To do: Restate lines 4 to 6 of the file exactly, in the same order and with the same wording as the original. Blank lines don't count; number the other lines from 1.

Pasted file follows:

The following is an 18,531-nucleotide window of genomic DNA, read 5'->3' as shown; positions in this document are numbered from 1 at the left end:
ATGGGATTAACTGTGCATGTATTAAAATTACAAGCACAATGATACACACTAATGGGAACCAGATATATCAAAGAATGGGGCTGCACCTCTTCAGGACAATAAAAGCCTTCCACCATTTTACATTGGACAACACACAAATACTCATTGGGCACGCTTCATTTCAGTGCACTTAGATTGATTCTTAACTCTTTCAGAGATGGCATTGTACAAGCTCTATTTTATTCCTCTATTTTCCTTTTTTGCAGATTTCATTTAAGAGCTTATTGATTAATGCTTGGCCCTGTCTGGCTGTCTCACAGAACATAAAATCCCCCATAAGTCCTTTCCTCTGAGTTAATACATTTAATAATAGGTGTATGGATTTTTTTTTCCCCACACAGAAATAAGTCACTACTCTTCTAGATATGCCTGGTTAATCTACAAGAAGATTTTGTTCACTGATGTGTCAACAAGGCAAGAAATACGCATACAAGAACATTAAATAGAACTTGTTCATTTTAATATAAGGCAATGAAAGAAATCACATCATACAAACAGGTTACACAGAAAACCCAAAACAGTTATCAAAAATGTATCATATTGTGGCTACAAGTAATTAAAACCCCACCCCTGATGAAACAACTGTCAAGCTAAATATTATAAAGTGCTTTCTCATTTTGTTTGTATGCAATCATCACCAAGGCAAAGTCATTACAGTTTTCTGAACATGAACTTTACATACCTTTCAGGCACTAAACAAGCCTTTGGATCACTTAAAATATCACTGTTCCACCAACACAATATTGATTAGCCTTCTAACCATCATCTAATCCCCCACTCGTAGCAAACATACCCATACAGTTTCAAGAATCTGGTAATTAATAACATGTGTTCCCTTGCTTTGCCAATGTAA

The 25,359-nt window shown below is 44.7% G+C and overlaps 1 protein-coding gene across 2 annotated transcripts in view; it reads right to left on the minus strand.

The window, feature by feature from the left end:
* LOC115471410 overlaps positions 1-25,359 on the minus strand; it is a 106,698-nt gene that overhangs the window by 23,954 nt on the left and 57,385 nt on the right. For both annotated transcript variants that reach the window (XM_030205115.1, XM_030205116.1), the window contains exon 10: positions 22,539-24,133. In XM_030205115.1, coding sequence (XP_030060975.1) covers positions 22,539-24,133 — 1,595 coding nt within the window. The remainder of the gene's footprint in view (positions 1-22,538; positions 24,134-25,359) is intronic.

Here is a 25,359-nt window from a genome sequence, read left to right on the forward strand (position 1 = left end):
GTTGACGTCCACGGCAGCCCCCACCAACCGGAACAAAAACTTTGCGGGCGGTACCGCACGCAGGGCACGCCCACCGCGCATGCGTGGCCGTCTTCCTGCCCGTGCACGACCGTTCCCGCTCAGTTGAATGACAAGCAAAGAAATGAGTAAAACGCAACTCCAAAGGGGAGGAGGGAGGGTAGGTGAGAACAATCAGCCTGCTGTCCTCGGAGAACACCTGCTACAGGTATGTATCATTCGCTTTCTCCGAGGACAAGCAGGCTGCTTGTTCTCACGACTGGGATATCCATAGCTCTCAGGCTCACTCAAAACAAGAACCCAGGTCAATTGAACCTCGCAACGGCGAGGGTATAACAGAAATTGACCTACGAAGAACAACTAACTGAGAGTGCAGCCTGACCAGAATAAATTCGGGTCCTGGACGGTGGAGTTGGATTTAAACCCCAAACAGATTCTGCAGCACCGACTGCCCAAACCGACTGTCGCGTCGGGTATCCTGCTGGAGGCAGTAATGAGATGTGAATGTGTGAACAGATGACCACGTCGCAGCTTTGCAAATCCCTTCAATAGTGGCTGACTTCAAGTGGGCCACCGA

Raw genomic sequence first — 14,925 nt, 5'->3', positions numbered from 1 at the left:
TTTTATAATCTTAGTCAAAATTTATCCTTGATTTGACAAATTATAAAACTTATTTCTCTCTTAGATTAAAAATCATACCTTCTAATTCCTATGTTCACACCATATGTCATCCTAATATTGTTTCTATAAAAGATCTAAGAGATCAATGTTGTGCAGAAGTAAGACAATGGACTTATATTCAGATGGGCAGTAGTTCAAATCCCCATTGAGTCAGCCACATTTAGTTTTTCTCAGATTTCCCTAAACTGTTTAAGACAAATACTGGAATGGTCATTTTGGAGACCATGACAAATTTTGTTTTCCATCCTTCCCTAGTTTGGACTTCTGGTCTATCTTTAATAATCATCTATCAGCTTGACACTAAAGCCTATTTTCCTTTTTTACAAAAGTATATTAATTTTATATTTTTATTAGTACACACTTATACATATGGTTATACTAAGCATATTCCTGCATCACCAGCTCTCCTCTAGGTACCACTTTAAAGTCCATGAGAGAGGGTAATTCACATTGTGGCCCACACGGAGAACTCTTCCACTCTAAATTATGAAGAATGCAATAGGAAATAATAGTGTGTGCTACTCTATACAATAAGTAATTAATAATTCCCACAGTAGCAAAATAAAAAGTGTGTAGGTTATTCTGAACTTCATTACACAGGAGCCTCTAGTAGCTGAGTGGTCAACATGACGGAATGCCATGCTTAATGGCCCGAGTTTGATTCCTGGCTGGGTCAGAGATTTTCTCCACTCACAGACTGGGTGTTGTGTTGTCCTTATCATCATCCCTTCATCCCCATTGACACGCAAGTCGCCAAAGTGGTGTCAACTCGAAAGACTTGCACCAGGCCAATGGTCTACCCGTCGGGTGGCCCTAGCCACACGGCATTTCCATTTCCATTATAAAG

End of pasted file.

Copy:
The window, feature by feature from the left end:
* LOC115471410 overlaps positions 1-25,359 on the minus strand; it is a 106,698-nt gene that overhangs the window by 23,954 nt on the left and 57,385 nt on the right. For both annotated transcript variants that reach the window (XM_030205115.1, XM_030205116.1), the window contains exon 10: positions 22,539-24,133. In XM_030205115.1, coding sequence (XP_030060975.1) covers positions 22,539-24,133 — 1,595 coding nt within the window. The remainder of the gene's footprint in view (positions 1-22,538; positions 24,134-25,359) is intronic.

Here is a 25,359-nt window from a genome sequence, read left to right on the forward strand (position 1 = left end):